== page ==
Google ‘quality’, I dare you. If you’re anything like me, you will conduct research, canvas opinions and test your conclusions before you publish them. When it came to ‘quality’, I think this was possibly the worst thing I could have done. I don’t think I’ve ever found so many compelling arguments verging from the pragmatic to the philosophical. Most of my research found that almost all commentators feel quality is objective. However, due to these being arguments, debates and explanations I could only conclude that fundamentally, it’s not! It would be a contradiction to say so when there are clearly so many different views. So, at a high level, I believe quality is subjective. There you go, job done...
Well, that wouldn’t give you a good quality article to read now would it…would it? What I do know is that quality is relative. From one person to the next regardless of industry or role, everyone has a different definition. Let’s look at a few; we’re all lied to during our school years, so this GCSE business studies definition is a great example: ‘meeting the minimum standard required to satisfy customer needs’. Wow. I heard your jaw hit the floor. Since when did producing quality mean ‘meeting the minimum’? But then, if you ‘satisfy your customer’s needs’ then you are hitting the quality standards they would expect, right? Wrong. My neighbour asked me to ‘feed his cat’ whilst he was on holiday. The minimum requirement would therefore be his cat eating food. What could go wrong? Overfeeding, under feeding, the wrong food, poisonous food, allergies etc. any of these could lead to consequences from the annoying, the disgusting or even fatal. I simply cannot subscribe to an argument that quality can be produced by doing the minimum.
The ISO 8402-1986 standard defines quality as ‘the totality of features and characteristics of a product or service that bears its ability to satisfy stated or implied needs’. A couple of things occurred to me after reading that definition; a product or service might have all the features required, but if the end-user does not understand how to utilise those features then the software is useless. I always refer to the all-singing, all-dancing website that end-users are unable to make sing or dance. Being useless generally isn’t conducive to being described as quality. Secondly, the inclusion of ‘implied needs’ stuck in my mind. Are we not measuring the quality of the software we produce because we haven’t worked out any needs that were only implied? Of course we are, but that’s because we ensure we make the effort to understand our customer’s implied needs and turn them into stated needs. Understanding ‘implied needs’ and documenting them are part of the extra processes that help us achieve the quality we expect.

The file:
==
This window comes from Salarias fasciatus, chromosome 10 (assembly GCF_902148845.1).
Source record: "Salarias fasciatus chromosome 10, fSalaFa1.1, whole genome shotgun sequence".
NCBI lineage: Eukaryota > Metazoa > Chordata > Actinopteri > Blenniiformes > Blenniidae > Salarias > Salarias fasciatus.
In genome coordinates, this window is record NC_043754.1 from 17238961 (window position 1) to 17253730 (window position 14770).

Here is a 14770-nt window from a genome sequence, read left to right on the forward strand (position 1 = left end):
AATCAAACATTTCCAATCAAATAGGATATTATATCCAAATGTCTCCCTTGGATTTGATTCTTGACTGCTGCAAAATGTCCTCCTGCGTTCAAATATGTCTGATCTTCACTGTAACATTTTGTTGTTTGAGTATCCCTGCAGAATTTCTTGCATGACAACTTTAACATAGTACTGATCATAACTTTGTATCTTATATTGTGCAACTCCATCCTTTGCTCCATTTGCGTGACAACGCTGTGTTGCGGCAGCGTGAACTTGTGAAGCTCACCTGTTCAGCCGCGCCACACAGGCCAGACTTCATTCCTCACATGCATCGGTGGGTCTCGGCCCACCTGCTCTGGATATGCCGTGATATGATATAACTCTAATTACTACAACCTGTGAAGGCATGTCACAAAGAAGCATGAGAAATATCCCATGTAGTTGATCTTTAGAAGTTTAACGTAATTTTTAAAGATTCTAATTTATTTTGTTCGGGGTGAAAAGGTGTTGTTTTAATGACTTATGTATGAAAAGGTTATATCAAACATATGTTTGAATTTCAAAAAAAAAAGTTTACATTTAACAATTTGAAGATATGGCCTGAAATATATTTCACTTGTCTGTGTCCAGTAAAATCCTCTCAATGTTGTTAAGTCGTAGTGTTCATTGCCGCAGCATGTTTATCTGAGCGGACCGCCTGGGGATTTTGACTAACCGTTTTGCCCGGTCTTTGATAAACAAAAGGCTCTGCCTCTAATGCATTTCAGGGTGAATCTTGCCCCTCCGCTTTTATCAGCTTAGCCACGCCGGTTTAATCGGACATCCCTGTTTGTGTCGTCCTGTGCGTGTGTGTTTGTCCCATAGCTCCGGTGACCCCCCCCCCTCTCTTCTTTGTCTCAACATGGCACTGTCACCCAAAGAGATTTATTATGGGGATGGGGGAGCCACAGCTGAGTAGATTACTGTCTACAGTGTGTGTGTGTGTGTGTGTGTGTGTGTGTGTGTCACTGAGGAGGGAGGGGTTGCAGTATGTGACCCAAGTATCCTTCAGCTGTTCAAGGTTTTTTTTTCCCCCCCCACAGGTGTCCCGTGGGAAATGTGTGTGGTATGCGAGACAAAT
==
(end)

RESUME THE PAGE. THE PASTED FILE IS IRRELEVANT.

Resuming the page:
When trying to establish what exactly quality is, various definitions that can be perceived differently are not necessarily going to provide you with a definitive answer. Taking several and putting them together to build a holistic picture of quality can sometimes help. For instance, some of the more concise definitions are:
- The degree of excellence
- Fitness for use/purpose
- Freedom from defects
- Delighting customers
I like almost all of these, although for me, they all look at quality from a slightly different angle. However, although ‘freedom from defects’ might be the ultimate goal, it’s highly unlikely that a piece of software will ever be completely free from defects so I find it a little misleading. ‘Minimal defects’ would be better, with those remaining defects unlikely to be ‘known’ and therefore will rarely be seen and would be very low risk. Although this will all depend on skills, resources and budgets.
‘Delighting customers’ is a wonderful way of defining quality! They will only be delighted if the software does everything they want it to do, is easy to use and looks good. However, just because you don’t delight customers, it doesn’t necessarily mean the software is not high quality (although it might!). There are always people that cannot be pleased and you can’t please all the people all the time, however hard you might try. Understanding why it hasn’t delighted them would be the first step to changing that perception, whether it involves increasing the quality, changing customer attitudes, or understanding what they were going to receive.
Ultimately, we need to be thinking about the customer needs and measuring the quality against a range of criteria built from research, customer interactions and what we understand about the industry, the business and the end-user. Once we‘ve broken down the objectives that if met will provide quality, we have an objective measurement of quality. Personally, I never feel comfortable unless I’ve done everything I can to produce the highest quality I can and always ask: is it good enough? And even when the answer is ‘yes’, we still need to ask how we can make it better.